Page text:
Brisket Part 2

In part two of my three part blog series, I’m going to briefly describe the USDA beef grading scale and the process of wet aging beef brisket. Having an understanding of both are important elements to making the perfect beef brisket.

Grading for quality is voluntarily and at the request of the meat and poultry producers and processors. FSIS (Food and Safety Inspection Service) is an agency within the USDA (U.S. Department of Agriculture) and they are responsible for performing these tasks.

In the United States beef is graded as a whole carcass. Quality of the grade is based on tenderness, juiciness and flavor. In the United States the grades of beef are defined as the following:


Prime grade beef is produced from young well-fed beef cattle with an abundant of marbling.


Choice is high quality meat with less marbling than prime.


Select is a leaner grade of beef. It has less marbling and lacks the flavor and juices than the higher grades of beef.

But what about WAGYU beef and where did it originate you ask? WAGYU is a Japanese breed of beef cattle. “Wa” mean Japanese and “Gyu” means cow. There are several grades of WAGYU beef, but for this blogs purpose we’re just going to define it as the highest grade of beef.

There are many steps to making the perfect brisket and the first starts with the selection of the brisket. Obviously, the higher grade of beef the better it is in quality. With that being said, I have made some amazing tasting briskets from select and choice grade beef briskets – it’s all about how you cook it that makes a difference.

When selecting a brisket, try to find one that is uniform in size and equal thickness. Avoid picking a brisket where one side of the flat is extremely thin. Inspect the different briskets and look for marbling. You will want to pick a brisket that has a somewhat equal sized flat with the most marbling.

After you find the perfect brisket contact the butcher and ask them if they know the kill date of the cattle. They may not be able to tell from the packaging. Ask if the still have the case the brisket was packaged in. The case the brisket was packaged in should have the kill date of the cattle.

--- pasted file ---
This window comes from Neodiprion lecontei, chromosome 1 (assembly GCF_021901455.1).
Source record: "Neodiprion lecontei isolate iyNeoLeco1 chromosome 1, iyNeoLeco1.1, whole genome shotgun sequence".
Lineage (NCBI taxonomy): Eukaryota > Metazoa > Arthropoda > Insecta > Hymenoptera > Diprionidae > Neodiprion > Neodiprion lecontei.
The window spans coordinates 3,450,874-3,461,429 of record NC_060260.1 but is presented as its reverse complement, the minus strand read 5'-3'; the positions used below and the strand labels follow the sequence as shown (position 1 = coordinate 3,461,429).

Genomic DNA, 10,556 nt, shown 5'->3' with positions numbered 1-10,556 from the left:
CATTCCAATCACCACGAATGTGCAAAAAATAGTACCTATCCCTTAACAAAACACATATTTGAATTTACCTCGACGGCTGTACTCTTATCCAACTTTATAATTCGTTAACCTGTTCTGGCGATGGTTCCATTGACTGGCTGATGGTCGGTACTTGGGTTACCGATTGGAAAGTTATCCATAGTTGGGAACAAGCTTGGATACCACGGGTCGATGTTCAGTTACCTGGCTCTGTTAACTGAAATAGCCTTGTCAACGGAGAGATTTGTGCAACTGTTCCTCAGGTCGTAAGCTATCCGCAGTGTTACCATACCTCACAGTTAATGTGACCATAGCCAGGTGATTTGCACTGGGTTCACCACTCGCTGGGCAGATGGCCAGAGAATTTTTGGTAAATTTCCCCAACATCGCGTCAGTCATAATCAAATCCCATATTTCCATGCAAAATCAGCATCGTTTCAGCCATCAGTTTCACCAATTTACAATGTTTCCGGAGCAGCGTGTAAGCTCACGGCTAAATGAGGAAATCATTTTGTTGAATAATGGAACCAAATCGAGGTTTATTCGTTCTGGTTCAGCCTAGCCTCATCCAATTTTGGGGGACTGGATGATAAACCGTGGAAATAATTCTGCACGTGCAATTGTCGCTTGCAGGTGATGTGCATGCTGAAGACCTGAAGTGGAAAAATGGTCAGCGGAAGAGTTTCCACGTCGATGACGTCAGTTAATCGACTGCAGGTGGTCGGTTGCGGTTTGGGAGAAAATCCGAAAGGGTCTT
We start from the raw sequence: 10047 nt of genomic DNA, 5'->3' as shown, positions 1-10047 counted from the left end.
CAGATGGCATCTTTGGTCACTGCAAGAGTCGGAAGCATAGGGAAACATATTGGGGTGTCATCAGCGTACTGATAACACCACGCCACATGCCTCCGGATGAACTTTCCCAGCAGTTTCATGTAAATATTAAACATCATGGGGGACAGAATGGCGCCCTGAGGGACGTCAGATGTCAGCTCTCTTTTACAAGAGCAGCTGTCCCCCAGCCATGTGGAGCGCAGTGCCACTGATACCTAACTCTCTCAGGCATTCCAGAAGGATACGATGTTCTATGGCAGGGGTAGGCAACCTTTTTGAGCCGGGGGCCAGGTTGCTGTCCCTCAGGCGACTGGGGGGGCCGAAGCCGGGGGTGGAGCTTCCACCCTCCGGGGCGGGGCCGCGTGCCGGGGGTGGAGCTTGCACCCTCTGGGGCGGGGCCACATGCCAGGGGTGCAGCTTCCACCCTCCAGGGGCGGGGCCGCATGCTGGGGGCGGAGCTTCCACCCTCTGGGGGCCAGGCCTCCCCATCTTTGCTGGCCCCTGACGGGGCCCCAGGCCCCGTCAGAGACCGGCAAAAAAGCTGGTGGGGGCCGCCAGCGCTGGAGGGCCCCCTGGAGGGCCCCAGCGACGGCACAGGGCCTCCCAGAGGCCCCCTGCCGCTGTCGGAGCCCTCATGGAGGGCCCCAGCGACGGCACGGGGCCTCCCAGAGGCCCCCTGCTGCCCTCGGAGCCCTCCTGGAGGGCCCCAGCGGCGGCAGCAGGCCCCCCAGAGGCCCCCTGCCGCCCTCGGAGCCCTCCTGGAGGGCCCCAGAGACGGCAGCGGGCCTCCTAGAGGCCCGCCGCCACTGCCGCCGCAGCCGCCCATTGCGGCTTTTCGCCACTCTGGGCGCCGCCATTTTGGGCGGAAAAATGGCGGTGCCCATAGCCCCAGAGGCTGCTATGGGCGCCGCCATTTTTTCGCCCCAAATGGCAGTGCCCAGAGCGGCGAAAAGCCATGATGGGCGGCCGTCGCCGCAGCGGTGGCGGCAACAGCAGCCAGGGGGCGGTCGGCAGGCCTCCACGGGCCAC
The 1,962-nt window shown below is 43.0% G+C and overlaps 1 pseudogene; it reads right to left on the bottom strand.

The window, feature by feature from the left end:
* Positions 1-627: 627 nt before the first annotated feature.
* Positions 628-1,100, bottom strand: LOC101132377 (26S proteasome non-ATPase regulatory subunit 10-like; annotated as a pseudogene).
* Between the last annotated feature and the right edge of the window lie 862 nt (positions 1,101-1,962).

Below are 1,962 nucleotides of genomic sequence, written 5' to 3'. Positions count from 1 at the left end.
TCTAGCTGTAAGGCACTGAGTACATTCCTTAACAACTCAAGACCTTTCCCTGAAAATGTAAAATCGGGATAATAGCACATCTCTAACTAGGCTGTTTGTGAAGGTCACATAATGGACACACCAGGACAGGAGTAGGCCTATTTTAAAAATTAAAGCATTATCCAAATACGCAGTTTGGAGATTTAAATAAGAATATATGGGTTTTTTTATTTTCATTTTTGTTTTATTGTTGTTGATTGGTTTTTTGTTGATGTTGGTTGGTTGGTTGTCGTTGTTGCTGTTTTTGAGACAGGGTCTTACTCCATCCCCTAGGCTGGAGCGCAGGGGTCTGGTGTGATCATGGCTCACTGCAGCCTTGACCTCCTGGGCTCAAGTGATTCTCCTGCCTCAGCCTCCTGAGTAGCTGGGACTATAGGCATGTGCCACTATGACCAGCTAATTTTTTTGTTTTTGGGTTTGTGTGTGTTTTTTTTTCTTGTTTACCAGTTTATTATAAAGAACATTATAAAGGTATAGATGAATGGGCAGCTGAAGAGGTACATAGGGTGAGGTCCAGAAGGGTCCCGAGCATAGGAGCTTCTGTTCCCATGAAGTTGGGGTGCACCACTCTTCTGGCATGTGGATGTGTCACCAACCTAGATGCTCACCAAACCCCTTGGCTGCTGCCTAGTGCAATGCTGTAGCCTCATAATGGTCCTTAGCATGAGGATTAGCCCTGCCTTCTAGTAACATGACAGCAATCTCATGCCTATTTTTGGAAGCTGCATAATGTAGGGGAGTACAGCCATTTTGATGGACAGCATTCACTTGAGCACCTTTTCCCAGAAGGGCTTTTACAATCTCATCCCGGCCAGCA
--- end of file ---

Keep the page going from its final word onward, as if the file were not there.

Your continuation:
So why is the kill date important? To help understand, let me first describe where the brisket comes from. Brisket comes from the lower chest of the cattle. Cattle do not have collarbones and this area of the chest supports a large percentage of its weight. Therefore the brisket contains a ton of muscle fibers and connectivity tissue.

Again why is the kill date important? The closer to the kill date the less time the enzymes in the muscle fibers and tissue have had to break down. Make sense?

This process is known as wet aging. Wet aging is a rather simple process and in my opinion is truly a game changer.

You selected the perfect brisket, spoke to the butcher and determined the kill date of the cattle. Now, place your cryovac sealed brisket in the refrigerator turning it over once a week. Ideally you are going to want to cook the brisket between 45 and 60 days after the kill date. During this time the enzymes in the muscle fibers and tissue will break down resulting in a more tender brisket. The brisket MUST be sealed in cryovac packaging for this process.

For example I had a brisket in the refrigerator that had a kill date on August 10th and I cooked it on October 1st. I cooked that brisket 51 days after the kill date. You will see it in part three of this series of blogs.

In some cases during the wet aging process the cryovac may bubble from the gases being released. If this occurs cook the brisket ASAP or reseal with a Food Saver vacuum and store it in the freezer. There may be a case where you acquire few briskets at one time. In these instances wet age the briskets and then store them in the freezer sometime between the 45 to 60 day window. Freezing the brisket will end the aging process.

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Smoking temperatures are between 180 -250 degrees.



Cook to internal temperature and not to times.



Take notes and learn from each cook.